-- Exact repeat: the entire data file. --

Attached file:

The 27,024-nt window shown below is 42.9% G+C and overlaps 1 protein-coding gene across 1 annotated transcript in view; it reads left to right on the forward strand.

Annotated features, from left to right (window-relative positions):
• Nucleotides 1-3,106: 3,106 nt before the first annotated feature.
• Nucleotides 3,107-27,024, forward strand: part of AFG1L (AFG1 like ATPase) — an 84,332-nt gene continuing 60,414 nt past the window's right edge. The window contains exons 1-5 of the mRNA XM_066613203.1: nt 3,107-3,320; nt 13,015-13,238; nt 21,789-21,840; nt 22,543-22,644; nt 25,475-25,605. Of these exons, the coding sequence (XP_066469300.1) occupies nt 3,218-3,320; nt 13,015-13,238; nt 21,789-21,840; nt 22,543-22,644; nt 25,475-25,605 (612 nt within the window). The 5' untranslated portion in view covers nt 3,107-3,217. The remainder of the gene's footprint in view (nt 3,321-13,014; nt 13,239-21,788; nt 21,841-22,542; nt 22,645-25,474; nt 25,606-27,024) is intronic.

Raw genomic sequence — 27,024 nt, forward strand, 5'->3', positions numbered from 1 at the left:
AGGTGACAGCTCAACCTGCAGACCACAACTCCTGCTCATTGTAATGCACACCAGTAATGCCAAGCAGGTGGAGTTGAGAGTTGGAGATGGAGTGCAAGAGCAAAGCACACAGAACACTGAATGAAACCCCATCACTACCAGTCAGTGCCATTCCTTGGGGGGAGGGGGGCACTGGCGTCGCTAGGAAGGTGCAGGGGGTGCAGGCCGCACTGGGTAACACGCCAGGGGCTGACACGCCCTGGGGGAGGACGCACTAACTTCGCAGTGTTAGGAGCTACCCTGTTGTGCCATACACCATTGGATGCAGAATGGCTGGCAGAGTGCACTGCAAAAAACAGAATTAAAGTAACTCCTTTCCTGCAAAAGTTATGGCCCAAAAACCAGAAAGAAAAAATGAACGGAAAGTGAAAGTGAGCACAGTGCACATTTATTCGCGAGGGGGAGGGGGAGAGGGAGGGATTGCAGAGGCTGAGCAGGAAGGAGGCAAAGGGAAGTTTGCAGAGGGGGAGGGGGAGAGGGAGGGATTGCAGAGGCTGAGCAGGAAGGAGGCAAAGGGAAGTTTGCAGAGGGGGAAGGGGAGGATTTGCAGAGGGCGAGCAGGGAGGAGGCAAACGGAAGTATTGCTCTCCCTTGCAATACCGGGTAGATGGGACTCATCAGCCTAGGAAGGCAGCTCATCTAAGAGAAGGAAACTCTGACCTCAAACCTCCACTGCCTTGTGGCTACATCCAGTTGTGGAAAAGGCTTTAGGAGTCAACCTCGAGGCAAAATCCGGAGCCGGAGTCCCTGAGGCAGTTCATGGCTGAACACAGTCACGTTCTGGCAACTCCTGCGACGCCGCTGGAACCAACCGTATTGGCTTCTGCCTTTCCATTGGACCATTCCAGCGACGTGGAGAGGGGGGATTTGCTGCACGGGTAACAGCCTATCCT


The 27,024-nt window shown below is 42.9% G+C and overlaps 1 protein-coding gene across 1 annotated transcript in view; it reads left to right on the forward strand.

Annotated features, from left to right (window-relative positions):
• Nucleotides 1-3,106: 3,106 nt before the first annotated feature.
• Nucleotides 3,107-27,024, forward strand: part of AFG1L (AFG1 like ATPase) — an 84,332-nt gene continuing 60,414 nt past the window's right edge. The window contains exons 1-5 of the mRNA XM_066613203.1: nt 3,107-3,320; nt 13,015-13,238; nt 21,789-21,840; nt 22,543-22,644; nt 25,475-25,605. Of these exons, the coding sequence (XP_066469300.1) occupies nt 3,218-3,320; nt 13,015-13,238; nt 21,789-21,840; nt 22,543-22,644; nt 25,475-25,605 (612 nt within the window). The 5' untranslated portion in view covers nt 3,107-3,217. The remainder of the gene's footprint in view (nt 3,321-13,014; nt 13,239-21,788; nt 21,841-22,542; nt 22,645-25,474; nt 25,606-27,024) is intronic.

Raw genomic sequence — 27,024 nt, forward strand, 5'->3', positions numbered from 1 at the left:
AGGTGACAGCTCAACCTGCAGACCACAACTCCTGCTCATTGTAATGCACACCAGTAATGCCAAGCAGGTGGAGTTGAGAGTTGGAGATGGAGTGCAAGAGCAAAGCACACAGAACACTGAATGAAACCCCATCACTACCAGTCAGTGCCATTCCTTGGGGGGAGGGGGGCACTGGCGTCGCTAGGAAGGTGCAGGGGGTGCAGGCCGCACTGGGTAACACGCCAGGGGCTGACACGCCCTGGGGGAGGACGCACTAACTTCGCAGTGTTAGGAGCTACCCTGTTGTGCCATACACCATTGGATGCAGAATGGCTGGCAGAGTGCACTGCAAAAAACAGAATTAAAGTAACTCCTTTCCTGCAAAAGTTATGGCCCAAAAACCAGAAAGAAAAAATGAACGGAAAGTGAAAGTGAGCACAGTGCACATTTATTCGCGAGGGGGAGGGGGAGAGGGAGGGATTGCAGAGGCTGAGCAGGAAGGAGGCAAAGGGAAGTTTGCAGAGGGGGAGGGGGAGAGGGAGGGATTGCAGAGGCTGAGCAGGAAGGAGGCAAAGGGAAGTTTGCAGAGGGGGAAGGGGAGGATTTGCAGAGGGCGAGCAGGGAGGAGGCAAACGGAAGTATTGCTCTCCCTTGCAATACCGGGTAGATGGGACTCATCAGCCTAGGAAGGCAGCTCATCTAAGAGAAGGAAACTCTGACCTCAAACCTCCACTGCCTTGTGGCTACATCCAGTTGTGGAAAAGGCTTTAGGAGTCAACCTCGAGGCAAAATCCGGAGCCGGAGTCCCTGAGGCAGTTCATGGCTGAACACAGTCACGTTCTGGCAACTCCTGCGACGCCGCTGGAACCAACCGTATTGGCTTCTGCCTTTCCATTGGACCATTCCAGCGACGTGGAGAGGGGGGATTTGCTGCACGGGTAACAGCCTATCCT